- The Washington Times - Monday, December 18, 2006

Need some last-minute computer gift ideas? How about these:

DESKTOP SYSTEMS — Hewlett Packard seems to have obliterated the Compaq name from desktop PCs, at least from their Web site. The $550 Compaq multimedia desktop I liked over the summer is nowhere to be found.

Instead, try the HP Pavilion a1650e series (www.shopping.hp.com), which starts at $589 and, well customized, will set you back about $1,100. Add a decent LCD display in your home office, or a large LCD TV in a living room, and you get both a multimedia powerhouse and a useful working-at-home tool.

If the Apple Mac is your preference, the new-and-very-much-improved Mac mini is a great living room addition. They start at $599 (www.apple.com/macmini), but a well-equipped model, with enough random access memory (RAM), hard drive capacity and other features to make computing useful, will push the price to just under $1,000.

NOTEBOOK SYSTEMS — Here, the Compaq name remains, and the Compaq Presario V3000z remains an excellent value. Starting at under $400, it offers a nice widescreen display, plenty of options and, when outfitted with enough RAM and processor power, enough muscle to handle Windows Vista. A well-equipped model will cost you $930 after discounts and a mail-in rebate, and that’s a good buy in anyone’s book. Be warned, though: high demand may delay shipping of your computer until after New Year’s Day. It’s worth the wait, however.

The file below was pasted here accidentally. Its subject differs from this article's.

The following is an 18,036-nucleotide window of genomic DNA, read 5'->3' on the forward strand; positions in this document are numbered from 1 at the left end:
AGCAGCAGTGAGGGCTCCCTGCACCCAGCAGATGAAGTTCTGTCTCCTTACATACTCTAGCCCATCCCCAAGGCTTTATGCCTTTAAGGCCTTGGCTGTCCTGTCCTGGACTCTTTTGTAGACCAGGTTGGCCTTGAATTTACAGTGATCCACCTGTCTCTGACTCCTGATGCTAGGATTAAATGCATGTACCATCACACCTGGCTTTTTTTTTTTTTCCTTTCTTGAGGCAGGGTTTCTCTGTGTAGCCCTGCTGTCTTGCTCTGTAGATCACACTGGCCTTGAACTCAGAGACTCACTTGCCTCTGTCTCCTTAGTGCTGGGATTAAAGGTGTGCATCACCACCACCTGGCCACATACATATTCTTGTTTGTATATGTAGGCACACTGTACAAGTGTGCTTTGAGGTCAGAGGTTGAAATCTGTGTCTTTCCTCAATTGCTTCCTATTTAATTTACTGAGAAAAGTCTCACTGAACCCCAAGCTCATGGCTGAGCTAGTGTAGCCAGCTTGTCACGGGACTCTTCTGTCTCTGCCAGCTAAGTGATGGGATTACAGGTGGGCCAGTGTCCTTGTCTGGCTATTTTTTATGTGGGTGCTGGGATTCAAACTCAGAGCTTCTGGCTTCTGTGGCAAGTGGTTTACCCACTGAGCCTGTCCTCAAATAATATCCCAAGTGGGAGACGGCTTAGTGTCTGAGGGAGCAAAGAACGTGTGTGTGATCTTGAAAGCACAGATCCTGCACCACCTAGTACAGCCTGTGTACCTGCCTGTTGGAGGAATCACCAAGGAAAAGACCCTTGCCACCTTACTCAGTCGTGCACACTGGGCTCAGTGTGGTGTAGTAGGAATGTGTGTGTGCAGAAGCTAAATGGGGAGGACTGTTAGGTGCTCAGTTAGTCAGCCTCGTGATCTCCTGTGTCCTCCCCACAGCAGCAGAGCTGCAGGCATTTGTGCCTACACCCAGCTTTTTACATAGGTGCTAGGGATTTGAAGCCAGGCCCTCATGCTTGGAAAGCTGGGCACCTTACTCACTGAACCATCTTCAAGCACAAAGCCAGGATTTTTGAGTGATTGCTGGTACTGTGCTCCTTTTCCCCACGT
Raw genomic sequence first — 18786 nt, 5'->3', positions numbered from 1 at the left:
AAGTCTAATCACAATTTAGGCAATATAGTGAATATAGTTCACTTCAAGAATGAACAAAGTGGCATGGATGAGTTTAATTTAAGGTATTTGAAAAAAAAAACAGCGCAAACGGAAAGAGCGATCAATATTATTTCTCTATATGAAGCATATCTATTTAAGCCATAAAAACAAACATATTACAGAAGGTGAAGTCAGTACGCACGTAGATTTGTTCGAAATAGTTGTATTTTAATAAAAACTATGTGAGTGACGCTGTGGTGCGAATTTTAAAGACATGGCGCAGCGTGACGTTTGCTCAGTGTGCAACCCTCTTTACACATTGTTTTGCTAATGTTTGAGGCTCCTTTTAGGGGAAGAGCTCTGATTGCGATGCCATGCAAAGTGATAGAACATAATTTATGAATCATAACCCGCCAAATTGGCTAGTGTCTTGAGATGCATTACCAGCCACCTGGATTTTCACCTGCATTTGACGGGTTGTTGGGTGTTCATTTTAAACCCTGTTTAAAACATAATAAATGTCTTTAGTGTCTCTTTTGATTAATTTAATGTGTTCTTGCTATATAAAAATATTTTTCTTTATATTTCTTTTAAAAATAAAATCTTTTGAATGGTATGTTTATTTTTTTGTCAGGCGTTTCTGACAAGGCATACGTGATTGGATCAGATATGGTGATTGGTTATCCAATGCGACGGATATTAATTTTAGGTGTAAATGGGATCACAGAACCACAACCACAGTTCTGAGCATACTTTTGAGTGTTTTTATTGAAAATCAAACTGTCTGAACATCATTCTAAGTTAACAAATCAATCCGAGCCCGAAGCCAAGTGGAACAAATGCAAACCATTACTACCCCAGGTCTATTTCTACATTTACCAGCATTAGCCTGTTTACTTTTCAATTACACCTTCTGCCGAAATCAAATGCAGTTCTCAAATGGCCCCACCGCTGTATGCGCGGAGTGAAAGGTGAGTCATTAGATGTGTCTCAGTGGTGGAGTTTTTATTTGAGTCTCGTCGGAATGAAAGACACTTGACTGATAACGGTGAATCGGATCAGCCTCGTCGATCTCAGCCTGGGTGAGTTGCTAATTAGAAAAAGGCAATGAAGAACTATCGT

Apple Computer’s enhanced MacBook, which starts at $1,099, is a delightful portable that gives so much for so little: built-in video camera, a widescreen display and multimedia features (including a remote). If I were shopping, I’d go for at least the $1,299 model, which includes more RAM, a larger hard drive and slightly faster processor.

GLOBAL POSITIONING — A needed accessory for the car, but the price can be shocking. A much better option, for your wallet and your sanity, might be the Mio C310X, available at some online sellers for under $200, and at stores such as Circuit City and Best Buy for around $250; the latter two being a good option if you don’t trust the caprice of online delivery. The C310X boasts maps, directions, a choice of voices and languages, and even MP3 playback, though I’ve not tested the latter yet.

You’ll stay for the performance, though: This little wonder is exceptionally user friendly, has a brilliant display, is easy to operate and features a “night lighting scheme” for easy viewing after sunset. COOL SOFTWARE — I like both Adobe’s Photoshop Elements 5 for Windows, which lists for $99 and is available for much less in many retail stores (www.adobe.com), and Corel’s PaintShop Pro XI, which goes for $79 at www.corel.com. These are excellent Windows-based programs that deliver a lot of value for money when it comes to working with photos. On the Mac side, IPhoto 6, part of the $79 ILife package is still the best thing going for the dedicated amateur.

HUGE STORAGE — SanDisk’s $109, 2 gigabyte Cruzer Titanium USB drive (www.sandisk.com) is a marvel for the amount of data it can store, let alone the free programs usable on any Windows PC. The capacity is 200 times that of my first 10 megabyte hard disc drive. What that means is you can pack a lot — a whole lot — of information into this device. Because it stores that data on flash memory chips, there are no moving parts to break or wear out. The benefits should be obvious

Happy shopping, then, and happy holidays!

Read Mark Kellner’s Technology Blog at www.washingtontimes.com/blogs.

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